Catholic Husband

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Why Big Tech is Wrong

I saw an article a few weeks ago that both Apple and Facebook were expanding their employee benefits programs to include the freezing of women’s eggs so that the employees can focus on their careers.

What?

I love Apple, but they really, REALLY got this one wrong. As a company, they're perpetuating the fundamentally flawed logic that children are an obstacle to life and that fertility is a disease. Not only is this the completely wrong view of the human person, it prevents people from knowing the deep joy of parenthood.

While it may seem like Facebook, Apple, and other companies are trying to “help” their employees the fact is that the only party truly benefiting in this deal is the employer. The employer essentially gains a higher rate of productivity from the employee because they won’t be out on maternity leave.

This is about the company, not the person.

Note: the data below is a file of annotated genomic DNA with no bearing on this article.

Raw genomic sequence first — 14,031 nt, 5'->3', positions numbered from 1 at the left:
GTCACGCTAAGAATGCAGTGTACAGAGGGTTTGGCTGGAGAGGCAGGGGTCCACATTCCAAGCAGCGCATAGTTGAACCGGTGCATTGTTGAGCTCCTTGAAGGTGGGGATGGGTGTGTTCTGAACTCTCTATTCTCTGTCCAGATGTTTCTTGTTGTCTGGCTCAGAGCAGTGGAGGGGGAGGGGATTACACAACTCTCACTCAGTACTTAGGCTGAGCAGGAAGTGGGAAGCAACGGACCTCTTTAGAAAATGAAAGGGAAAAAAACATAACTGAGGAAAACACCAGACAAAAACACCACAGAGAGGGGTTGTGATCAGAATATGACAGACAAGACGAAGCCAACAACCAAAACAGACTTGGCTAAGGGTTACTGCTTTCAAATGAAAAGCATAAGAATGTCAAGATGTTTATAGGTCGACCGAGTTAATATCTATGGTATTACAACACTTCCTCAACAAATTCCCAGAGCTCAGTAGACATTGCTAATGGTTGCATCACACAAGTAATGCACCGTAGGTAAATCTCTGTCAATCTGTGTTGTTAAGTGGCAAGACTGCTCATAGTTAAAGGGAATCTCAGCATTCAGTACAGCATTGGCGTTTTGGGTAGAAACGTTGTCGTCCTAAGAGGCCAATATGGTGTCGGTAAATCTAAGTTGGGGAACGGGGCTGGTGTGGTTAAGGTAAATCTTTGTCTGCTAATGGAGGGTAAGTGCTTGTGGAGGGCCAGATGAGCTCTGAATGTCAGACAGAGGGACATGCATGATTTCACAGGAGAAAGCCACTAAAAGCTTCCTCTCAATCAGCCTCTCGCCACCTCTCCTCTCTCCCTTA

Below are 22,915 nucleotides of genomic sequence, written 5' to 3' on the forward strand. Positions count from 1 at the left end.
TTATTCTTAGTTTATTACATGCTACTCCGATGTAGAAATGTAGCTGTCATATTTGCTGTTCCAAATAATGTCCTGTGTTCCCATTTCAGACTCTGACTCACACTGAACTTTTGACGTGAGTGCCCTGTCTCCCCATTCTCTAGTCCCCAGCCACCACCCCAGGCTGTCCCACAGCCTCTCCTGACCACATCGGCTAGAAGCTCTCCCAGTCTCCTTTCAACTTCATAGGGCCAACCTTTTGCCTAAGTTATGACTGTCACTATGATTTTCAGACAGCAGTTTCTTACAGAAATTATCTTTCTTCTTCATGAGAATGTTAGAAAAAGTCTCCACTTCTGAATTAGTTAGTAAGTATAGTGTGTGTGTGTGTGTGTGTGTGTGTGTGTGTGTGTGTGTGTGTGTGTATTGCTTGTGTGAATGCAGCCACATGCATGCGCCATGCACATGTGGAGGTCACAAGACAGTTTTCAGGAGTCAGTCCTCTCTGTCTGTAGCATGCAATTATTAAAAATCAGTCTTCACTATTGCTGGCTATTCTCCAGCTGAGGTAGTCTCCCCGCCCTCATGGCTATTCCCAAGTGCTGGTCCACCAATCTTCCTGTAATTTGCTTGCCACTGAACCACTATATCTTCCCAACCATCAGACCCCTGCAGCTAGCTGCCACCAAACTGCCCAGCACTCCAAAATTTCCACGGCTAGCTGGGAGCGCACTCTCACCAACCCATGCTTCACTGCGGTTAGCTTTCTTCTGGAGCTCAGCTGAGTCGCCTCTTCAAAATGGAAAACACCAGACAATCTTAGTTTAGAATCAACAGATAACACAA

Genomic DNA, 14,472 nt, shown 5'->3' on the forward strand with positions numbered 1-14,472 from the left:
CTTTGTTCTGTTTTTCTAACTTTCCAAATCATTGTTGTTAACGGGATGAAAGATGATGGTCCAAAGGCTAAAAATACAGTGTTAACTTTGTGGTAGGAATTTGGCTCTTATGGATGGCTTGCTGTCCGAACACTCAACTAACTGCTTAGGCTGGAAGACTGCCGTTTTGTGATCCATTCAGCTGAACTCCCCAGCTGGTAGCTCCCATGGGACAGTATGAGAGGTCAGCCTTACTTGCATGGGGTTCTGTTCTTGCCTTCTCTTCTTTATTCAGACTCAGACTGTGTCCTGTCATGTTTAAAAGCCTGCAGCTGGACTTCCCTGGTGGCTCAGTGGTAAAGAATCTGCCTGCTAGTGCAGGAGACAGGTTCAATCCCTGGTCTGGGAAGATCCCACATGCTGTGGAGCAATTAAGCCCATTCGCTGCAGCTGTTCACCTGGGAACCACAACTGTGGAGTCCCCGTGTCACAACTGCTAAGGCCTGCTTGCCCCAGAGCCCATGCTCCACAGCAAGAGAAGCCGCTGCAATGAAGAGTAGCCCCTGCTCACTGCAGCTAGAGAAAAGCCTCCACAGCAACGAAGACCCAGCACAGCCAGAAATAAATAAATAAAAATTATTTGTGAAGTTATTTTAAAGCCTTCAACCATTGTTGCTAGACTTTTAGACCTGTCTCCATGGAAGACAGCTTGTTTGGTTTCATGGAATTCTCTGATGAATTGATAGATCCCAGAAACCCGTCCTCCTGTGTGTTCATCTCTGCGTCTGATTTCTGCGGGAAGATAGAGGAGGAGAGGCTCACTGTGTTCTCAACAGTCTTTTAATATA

Children are not an obstacle to life. They’re a paradox. The more you give, the more you get back. The more you lose yourself in love and service, the happier you are. Viewing children as an obstacle to one’s life and career is an extreme view of careerism and it’s dangerously unhealthy. Ambition in life is a good thing, but ambition to the point where one would undertake illicit means of contraception is beyond immoral: it’s wrong in every possible world.

No success at work is worth failure at home.

The decision to have children should be responsibly weighed. The providential view of pregnancy, “we’ll have as many kids as God gives us and then He’ll provide for us,” is as wrong as a contraceptive mindset in that both shirk the responsibility that the married couple possesses. While couples need to always be open to life, the decision to attempt to achieve pregnancy should be a well-formed decision. In times when there is valid moral reason to avoid pregnancy, such as being unable to materially provide for the child without being a burden to society, life-affirming natural family planning methods should be employed.

Being a working parent is hard, but it’s possible. Contraceptives, or a contraceptive mindset, is never the right answer.